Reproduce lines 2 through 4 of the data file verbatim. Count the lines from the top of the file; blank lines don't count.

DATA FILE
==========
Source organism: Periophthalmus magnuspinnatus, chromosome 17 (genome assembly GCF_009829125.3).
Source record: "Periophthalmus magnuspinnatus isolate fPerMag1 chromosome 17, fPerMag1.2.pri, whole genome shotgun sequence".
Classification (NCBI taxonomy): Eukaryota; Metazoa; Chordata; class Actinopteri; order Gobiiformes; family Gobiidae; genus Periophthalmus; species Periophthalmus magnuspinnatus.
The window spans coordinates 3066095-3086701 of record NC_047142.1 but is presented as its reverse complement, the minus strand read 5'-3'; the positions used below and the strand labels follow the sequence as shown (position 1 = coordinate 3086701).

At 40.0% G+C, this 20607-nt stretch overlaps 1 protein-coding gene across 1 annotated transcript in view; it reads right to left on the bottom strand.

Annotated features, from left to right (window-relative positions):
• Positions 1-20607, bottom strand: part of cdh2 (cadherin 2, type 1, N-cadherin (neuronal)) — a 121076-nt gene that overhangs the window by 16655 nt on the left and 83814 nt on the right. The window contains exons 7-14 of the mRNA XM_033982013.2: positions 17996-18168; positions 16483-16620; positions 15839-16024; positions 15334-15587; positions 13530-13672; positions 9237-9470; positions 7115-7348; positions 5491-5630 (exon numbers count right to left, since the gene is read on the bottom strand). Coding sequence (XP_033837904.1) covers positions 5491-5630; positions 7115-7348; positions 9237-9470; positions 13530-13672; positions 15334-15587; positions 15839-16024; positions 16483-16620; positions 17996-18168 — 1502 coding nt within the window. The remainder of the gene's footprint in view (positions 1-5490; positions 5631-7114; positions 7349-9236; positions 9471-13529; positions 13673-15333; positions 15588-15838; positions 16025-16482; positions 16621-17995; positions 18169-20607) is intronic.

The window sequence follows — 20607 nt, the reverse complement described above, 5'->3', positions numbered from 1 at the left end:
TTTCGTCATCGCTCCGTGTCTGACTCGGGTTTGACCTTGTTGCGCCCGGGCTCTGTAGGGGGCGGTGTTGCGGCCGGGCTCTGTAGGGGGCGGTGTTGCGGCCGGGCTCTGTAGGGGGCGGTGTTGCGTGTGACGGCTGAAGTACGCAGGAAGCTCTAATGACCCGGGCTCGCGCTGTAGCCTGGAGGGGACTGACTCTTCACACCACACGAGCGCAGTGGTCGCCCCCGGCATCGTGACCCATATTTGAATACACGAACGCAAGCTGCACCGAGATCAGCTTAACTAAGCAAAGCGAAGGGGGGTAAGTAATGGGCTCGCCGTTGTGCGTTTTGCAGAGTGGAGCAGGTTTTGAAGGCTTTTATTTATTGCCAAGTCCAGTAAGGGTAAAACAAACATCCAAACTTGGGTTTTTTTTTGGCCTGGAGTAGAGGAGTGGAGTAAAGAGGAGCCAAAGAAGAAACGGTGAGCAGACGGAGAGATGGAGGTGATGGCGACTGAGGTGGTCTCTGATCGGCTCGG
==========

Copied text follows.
Source record: "Periophthalmus magnuspinnatus isolate fPerMag1 chromosome 17, fPerMag1.2.pri, whole genome shotgun sequence".
Classification (NCBI taxonomy): Eukaryota; Metazoa; Chordata; class Actinopteri; order Gobiiformes; family Gobiidae; genus Periophthalmus; species Periophthalmus magnuspinnatus.
The window spans coordinates 3066095-3086701 of record NC_047142.1 but is presented as its reverse complement, the minus strand read 5'-3'; the positions used below and the strand labels follow the sequence as shown (position 1 = coordinate 3086701).